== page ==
Temporary Ambulance Hubs To Provide Extra Support for NHS

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Modular and portable buildings are widely used throughout the healthcare industry, and they have been in especially high demand in recent years. In the latest development, the UK government has announced that £50m of funding will be released to create six new ambulance hubs plus an extra 42 discharge lounges at hospitals throughout England.

Some of these additional buildings will be temporary, such as the extra facilities recently created at the James Cook University Hospital in Teesside. The unit was built to reduce the waiting times for ambulance handovers and to enable the faster discharge of medically fit patients, in order to free up beds.

The Gazette Live reports that NHS England requested the hubs in response to patients facing lengthy waits to transfer from ambulances to A&E. Retrospective planning permission was applied after the modular buildings were installed on top of an existing car park.

The design and access statement submitted to the council reads: “The new modular building provides much needed clinical space incorporating a series of bed bays, WC facilities and clean and dirty utility rooms. The Temporary Emergency Ambulance hub increases capacity for discharge and the reduction in ambulance waiting time.”

This is just one example of how modular buildings can be used in the healthcare sector. Constructing a traditional bricks and mortar building would have taken months or even years, and caused significant disruption at the site. In the meantime, ambulance waiting times would have increased even more sharply.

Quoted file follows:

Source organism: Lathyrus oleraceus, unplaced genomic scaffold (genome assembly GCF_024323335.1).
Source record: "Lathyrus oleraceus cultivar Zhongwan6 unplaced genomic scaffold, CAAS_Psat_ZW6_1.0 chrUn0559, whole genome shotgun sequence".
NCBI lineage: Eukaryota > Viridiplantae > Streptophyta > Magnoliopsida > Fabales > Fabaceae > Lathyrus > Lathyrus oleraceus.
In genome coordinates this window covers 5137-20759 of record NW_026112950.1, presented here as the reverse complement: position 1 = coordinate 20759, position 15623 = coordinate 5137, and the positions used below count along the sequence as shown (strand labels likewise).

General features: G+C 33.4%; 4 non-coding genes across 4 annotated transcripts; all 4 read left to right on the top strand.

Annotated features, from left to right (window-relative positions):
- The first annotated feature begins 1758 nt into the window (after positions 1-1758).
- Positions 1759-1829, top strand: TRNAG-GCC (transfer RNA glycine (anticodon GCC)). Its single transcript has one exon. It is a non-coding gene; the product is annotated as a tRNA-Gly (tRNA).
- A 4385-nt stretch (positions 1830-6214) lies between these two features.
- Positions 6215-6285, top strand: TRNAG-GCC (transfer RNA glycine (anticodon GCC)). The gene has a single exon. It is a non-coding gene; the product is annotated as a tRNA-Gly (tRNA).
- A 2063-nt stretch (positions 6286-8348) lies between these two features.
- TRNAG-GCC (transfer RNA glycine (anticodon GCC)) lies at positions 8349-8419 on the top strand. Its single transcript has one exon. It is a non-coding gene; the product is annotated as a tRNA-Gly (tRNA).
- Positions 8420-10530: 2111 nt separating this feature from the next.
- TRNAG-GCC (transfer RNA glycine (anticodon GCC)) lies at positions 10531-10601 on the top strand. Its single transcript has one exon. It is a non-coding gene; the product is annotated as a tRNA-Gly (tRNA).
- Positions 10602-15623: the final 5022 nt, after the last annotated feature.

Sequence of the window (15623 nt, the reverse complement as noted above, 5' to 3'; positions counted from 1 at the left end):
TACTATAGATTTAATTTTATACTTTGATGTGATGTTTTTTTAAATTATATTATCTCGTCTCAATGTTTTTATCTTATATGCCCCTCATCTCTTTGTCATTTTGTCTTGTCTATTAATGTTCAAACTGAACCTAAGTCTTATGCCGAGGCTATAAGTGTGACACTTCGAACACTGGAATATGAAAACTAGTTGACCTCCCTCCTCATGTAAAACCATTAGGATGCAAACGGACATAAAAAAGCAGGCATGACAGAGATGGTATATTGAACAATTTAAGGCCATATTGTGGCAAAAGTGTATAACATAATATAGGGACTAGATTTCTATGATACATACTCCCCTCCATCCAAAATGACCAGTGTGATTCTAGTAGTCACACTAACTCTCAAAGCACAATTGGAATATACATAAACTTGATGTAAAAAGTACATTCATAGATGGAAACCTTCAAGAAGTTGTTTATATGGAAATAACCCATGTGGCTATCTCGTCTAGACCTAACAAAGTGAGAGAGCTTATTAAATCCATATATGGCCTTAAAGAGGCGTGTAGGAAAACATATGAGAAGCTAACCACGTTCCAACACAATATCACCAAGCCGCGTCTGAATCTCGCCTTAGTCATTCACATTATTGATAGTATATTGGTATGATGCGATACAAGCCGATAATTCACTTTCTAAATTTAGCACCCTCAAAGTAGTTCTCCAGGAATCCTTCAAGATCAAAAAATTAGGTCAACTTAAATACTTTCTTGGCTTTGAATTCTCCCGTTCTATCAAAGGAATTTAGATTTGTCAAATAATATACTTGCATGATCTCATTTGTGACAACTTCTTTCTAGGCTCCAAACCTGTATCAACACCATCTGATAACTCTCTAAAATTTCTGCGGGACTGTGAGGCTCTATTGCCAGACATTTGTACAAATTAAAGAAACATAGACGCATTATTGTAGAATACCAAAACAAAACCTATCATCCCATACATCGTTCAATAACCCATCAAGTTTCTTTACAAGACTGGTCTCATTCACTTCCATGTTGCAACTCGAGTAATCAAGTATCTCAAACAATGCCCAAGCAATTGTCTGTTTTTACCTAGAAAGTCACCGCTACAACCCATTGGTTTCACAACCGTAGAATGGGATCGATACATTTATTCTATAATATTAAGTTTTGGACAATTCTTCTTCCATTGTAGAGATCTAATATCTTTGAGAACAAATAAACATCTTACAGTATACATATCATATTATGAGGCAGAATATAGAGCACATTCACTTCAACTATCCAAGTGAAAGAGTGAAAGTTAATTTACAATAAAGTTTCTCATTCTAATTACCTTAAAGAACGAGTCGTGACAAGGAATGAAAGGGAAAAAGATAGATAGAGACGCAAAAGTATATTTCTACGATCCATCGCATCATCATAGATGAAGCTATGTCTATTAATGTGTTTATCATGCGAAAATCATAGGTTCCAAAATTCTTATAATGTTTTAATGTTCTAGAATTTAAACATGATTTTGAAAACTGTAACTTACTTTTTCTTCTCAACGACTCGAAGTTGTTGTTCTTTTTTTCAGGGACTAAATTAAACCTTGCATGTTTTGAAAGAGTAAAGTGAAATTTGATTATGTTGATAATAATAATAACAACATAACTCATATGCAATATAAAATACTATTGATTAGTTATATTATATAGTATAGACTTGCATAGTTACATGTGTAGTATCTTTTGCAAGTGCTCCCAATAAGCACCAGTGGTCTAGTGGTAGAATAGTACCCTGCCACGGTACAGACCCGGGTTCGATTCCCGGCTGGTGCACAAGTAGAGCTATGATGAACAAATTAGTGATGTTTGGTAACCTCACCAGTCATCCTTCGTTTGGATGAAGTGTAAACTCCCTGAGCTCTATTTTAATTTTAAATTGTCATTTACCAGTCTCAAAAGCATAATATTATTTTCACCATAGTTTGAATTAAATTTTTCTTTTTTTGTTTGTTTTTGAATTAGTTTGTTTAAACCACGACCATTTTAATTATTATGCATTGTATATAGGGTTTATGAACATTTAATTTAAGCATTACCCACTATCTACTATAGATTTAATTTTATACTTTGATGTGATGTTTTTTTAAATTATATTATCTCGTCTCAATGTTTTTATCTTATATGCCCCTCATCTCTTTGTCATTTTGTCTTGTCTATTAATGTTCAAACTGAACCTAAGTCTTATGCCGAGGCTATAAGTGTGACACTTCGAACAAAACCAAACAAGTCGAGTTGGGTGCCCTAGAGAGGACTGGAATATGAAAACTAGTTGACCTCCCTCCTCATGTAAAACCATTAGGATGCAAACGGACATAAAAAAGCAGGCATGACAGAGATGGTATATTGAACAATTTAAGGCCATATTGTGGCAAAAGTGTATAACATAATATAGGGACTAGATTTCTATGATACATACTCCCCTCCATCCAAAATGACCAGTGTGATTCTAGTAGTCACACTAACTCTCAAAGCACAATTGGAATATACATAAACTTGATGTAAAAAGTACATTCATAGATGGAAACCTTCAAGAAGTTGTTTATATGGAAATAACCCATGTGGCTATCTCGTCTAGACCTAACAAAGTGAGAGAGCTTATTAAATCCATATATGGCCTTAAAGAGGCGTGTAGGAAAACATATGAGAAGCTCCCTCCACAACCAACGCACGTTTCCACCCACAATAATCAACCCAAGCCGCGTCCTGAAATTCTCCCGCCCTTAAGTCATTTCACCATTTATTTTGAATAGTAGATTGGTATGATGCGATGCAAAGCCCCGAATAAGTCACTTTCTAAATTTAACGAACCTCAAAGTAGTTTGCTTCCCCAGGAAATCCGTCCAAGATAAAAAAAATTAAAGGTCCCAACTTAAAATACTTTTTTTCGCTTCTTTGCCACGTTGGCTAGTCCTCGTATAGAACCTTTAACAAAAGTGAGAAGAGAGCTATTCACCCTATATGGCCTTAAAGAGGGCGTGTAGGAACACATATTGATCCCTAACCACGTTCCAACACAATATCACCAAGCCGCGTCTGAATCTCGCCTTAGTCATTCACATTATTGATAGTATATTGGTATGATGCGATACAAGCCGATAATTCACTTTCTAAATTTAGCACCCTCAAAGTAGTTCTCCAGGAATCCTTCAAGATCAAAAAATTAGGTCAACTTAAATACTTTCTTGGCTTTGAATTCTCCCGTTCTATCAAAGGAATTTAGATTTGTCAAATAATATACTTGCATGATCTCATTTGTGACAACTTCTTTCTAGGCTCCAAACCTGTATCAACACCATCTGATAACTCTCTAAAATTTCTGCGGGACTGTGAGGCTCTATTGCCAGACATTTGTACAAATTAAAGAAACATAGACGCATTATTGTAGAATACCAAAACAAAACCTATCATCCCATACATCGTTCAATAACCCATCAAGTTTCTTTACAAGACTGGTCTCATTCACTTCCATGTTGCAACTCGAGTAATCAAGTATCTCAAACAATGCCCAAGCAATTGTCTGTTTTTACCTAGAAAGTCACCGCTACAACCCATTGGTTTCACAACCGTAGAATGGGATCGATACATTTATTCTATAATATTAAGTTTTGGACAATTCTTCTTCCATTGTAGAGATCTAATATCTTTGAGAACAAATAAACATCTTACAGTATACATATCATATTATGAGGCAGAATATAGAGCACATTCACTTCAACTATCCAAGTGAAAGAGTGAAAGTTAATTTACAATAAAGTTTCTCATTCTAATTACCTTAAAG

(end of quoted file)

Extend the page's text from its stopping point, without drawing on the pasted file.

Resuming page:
In contrast, the temporary modular buildings were in place in a matter of weeks. Most of the manufacturing and assembly process takes place off-site, minimising traffic congestion and dust and noise pollution in the locality. This is a particular concern in a healthcare facility, where patient access, safety and comfort should be the main priority.

Cost effectiveness is also a strong consideration for such facilities. Modular or portable buildings can be installed for a fraction of the cost of a traditional building. The standardised construction process means that they are not subject to the same delays and disruptions that regularly occur in on-site construction.

For example, adverse weather conditions can mean that work is slowed or even completely paused, and it can also damage materials and equipment. After an episode of bad weather, the risk assessment process needs to be repeated, reviewed, and signed off all over again to ensure that safety standards are maintained on a traditional construction site.

On-site construction projects are also regularly held up by supply chain issues, particularly at the moment when certain materials are still in short supply and there’s a shortage of HGV drivers. Most of these issues are avoided with off-site construction.

The healthcare sector faces multiple time-critical challenges and remains under financial strain as it recovers from the huge impact of the Covid pandemic. Premium portable buildings are an ideal solution to create extra facilities that are cost efficient, minimally disruptive and quick and pain free to install.

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